Manga Review: Wandering Son Volume Seven

Wandering Son Volume Seven is a manga by Shimura Takako, and it was published in North America by Fantagraphics Books in 2014. I don’t see a rating listed anywhere on this volume, but I would personally recommend Wandering Son to manga readers who are 13 or 14 years of age and older.

Wandering Son Volume 7
Written by: Shimura Takako
Publisher: Enterbrain
English Publisher: Fantagraphics Books
Release Date: September 7, 2014

Wandering Son tells the story of two characters: Shuichi Nitori and Yoshino Takatsuki. On the back of the first volume of the series, Fantagraphics describes Shuichi as a boy who wants to be a girl and Yoshino as a girl who wants to be a boy. Back in the fifth grade, they both enjoyed dressing as the opposite gender, and their friends would encourage them; in my view, most of their friends viewed this more as fun and games. However, it’s obvious that it’s not just a game for both Shuichi and Yoshino. Shuichi’s older sister, Maho, knows about Shuichi dressing up as a girl, and she’s against it. Shuichi tries to hide this from Maho.

As the series progresses and sees the characters going through puberty, most of the characters are simply dealing with regular issues encountered during adolescence. However, for Shuichi, Yoshino, and their friend, Makoto Ariga, they are also dealing with their gender identities.

This volume sees Momoko becoming jealous of how much time Chizuru spends around Shuichi and the others, to the point where she’s either trying to exclude them from activities or Momoko stays away from activities in order to not be around them. With the way this tension has been building, I have a sneaking suspicion that Momoko is going to be completely breaking away from Chizuru and the others at some point.

Meanwhile, Shuichi develops acne and is quite self-conscious about it. Shuichi enlists help from Anna, a model who works with Maho. One thing leads to another, and Anna ends up becoming Shuichi’s girlfriend. Honestly, I hadn’t seen that development coming, so I was caught off-guard. It’s an interesting development for the series. I like it, and I think it works.

Later, when Shuichi dresses as a girl and Yoshino dresses a boy and they go to visit Yuki, Yoshino learns about Shuichi and Anna. When they head home, Yoshino suggests that they stop doing what they’ve been doing because Anna wouldn’t like it. I’m sure that this comment will stick with Shuichi and potentially have an effect on how Shuichi approaches the relationship with Anna. And while I like Shuichi’s relationship with Anna, I’m afraid something’s going to happen to cause it to fall apart before the end of the series.

But quite a bit of the volume focuses on Saori being jealous of Yoshino because of feelings that Saori has for Shuichi. During a confrontation, Yoshino blurts out that Shuichi is dating Anna, and Saori disappears from school and mopes around at home. Yoshino gets the job of taking homework to Saori, and tries to convince Saori that they no longer have a reason to fight. While that’s not necessarily successful, Yoshino convinces Saori to go on the class skip trip; during the trip, Saori and Yoshino have a conversation where Soari learns of Yoshino’s desire to be a boy. With Saori’s attitude up to this point, I was afraid that she’d make fun of Yoshino, but she didn’t. At this point, I doubt that these two will ever truly be friends again, but it appears that Saori is at least willing to interact with Yoshino without being forced to.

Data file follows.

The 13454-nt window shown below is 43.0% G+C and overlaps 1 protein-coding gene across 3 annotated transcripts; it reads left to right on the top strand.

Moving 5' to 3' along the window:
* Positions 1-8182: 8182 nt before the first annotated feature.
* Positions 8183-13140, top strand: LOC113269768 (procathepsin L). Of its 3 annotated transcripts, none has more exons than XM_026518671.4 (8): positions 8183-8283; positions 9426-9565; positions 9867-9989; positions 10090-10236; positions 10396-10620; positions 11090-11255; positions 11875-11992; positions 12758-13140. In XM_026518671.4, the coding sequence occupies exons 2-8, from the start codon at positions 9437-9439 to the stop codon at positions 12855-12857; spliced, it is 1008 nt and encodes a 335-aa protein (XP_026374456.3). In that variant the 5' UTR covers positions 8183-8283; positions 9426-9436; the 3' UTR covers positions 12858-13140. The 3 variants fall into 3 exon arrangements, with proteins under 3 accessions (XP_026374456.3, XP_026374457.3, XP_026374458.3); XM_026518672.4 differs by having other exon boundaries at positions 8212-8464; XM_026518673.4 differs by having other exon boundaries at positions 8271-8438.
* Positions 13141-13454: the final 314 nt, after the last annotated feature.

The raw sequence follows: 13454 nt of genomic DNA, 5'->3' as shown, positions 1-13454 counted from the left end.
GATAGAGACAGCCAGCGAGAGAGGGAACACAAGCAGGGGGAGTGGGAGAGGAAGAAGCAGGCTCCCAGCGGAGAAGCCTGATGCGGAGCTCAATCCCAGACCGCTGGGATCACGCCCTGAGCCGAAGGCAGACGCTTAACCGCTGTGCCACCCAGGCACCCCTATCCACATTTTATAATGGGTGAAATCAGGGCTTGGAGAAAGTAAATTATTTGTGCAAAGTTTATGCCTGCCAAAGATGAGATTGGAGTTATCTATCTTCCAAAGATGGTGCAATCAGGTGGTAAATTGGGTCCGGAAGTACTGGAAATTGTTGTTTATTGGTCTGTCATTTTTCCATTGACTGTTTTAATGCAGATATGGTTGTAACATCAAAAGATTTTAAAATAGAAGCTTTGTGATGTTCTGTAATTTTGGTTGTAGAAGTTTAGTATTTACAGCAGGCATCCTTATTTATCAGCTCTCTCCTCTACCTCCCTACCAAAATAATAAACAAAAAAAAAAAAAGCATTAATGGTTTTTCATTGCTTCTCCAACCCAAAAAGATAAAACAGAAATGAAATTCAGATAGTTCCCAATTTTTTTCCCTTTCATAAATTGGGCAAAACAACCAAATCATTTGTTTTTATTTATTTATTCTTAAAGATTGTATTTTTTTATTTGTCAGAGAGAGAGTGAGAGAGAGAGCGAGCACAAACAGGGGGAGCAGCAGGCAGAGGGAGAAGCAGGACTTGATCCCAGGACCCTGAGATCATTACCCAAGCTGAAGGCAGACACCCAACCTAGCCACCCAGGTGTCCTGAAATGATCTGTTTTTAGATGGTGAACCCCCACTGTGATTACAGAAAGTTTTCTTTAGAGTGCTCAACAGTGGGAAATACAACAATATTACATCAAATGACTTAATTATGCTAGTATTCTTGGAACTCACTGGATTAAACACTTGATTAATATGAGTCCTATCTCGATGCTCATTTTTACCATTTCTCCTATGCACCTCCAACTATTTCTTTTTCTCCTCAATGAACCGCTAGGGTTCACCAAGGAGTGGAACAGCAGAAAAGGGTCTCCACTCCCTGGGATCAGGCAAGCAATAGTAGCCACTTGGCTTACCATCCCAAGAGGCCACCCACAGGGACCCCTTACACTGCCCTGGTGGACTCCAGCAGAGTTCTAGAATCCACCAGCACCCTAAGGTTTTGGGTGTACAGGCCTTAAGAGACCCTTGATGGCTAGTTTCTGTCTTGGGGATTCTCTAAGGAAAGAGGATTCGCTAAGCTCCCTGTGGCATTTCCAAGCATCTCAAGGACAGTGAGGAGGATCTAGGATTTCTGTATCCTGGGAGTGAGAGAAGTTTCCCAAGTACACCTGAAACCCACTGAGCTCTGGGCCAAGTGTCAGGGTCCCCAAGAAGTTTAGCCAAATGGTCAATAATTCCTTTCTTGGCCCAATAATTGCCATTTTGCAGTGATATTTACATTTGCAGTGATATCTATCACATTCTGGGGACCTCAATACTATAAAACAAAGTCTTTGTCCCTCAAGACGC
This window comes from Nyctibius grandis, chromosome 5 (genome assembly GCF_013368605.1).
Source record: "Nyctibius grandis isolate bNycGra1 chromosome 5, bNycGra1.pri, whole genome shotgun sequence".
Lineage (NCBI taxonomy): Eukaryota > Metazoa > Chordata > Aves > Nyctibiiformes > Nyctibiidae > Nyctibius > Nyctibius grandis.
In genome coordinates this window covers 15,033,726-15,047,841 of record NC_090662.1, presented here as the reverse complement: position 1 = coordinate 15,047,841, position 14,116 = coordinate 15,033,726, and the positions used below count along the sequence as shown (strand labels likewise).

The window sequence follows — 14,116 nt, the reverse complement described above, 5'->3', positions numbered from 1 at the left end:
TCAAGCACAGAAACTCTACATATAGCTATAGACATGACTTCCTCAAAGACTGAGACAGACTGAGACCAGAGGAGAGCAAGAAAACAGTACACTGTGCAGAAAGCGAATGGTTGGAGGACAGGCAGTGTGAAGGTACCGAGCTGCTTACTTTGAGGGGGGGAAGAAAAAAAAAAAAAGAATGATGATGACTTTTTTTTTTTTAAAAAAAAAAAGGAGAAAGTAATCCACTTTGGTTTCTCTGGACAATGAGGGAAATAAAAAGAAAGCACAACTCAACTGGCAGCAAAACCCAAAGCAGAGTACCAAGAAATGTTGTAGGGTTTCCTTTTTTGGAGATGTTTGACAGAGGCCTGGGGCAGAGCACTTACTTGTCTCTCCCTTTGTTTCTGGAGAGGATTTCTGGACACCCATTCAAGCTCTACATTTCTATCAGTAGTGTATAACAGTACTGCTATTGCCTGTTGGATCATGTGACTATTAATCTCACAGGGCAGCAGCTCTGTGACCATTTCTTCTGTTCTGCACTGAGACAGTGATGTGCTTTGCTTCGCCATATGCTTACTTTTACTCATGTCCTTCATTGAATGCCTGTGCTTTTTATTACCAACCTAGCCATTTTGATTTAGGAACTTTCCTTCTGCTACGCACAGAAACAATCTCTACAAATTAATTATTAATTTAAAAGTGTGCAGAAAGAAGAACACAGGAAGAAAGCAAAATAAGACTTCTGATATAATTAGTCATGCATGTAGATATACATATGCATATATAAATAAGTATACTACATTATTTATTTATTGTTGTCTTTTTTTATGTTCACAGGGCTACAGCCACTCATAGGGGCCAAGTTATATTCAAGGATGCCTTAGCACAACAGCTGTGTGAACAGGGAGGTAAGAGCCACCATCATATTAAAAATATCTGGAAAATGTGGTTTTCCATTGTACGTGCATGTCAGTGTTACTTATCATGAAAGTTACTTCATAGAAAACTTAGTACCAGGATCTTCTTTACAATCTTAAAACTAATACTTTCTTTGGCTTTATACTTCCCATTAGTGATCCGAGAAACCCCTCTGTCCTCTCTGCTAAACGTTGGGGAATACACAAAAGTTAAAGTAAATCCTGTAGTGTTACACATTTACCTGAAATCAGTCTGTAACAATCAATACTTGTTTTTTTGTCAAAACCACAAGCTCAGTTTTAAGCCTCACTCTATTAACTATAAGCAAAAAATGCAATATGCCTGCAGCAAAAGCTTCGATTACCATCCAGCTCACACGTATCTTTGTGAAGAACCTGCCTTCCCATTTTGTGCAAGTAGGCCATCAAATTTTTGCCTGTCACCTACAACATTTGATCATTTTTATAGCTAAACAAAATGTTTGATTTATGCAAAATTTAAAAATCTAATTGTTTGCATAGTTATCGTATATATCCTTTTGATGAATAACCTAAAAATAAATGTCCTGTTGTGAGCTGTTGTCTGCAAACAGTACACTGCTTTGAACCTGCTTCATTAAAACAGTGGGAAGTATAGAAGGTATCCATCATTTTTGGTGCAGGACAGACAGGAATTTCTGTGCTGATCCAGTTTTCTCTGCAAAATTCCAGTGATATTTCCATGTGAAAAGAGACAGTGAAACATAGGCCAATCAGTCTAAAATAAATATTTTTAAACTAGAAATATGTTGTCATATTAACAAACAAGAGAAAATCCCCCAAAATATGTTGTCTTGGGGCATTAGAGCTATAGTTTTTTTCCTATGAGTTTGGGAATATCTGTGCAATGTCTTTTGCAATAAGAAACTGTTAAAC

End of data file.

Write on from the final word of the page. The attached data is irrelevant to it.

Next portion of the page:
With each volume I read of Wandering Son, I continue to be impressed with Takako’s depiction of the subjects of gender identity, adolescence, and teenage drama. I also appreciate the sensitivity that Takako uses when depicting these subjects. And the progression of the overall story up to this point has been realistic and has made Wandering Son an enjoyable reading experience.

While this particular volume threw in some surprises I hadn’t expected, these events are realistic for the story that’s being told. And the characters continue to be endearing to the reader, and now I have to wait impatiently in order to read the next volume of the series. I read a rumor that Volume Eight is supposed to come out in May 2015, but I haven’t seen anything to corroborate this rumor. Regardless of when Volume Eight comes out, there’s still going to be a wait in order to find out what happens to Nitori, Yoshino, and the others.

Wandering Son has been included on the American Library Association’s Gay, Lesbian, Bisexual, and Transgender Round Table Rainbow list for three years in a row, and it was the first manga to ever be included on the list. In addition, the series was selected by the American Library Association’s Young Adult Library Services Association division as one of the top 10 graphic novels for teens in 2012. Now that I’ve read the first seven volumes of Wandering Son, I can see why the series has been included on both of these lists.

I wrote this review after reading a copy of Wandering Son Volume Seven that I checked out through the King County Library System.

Additional posts about Wandering Son:

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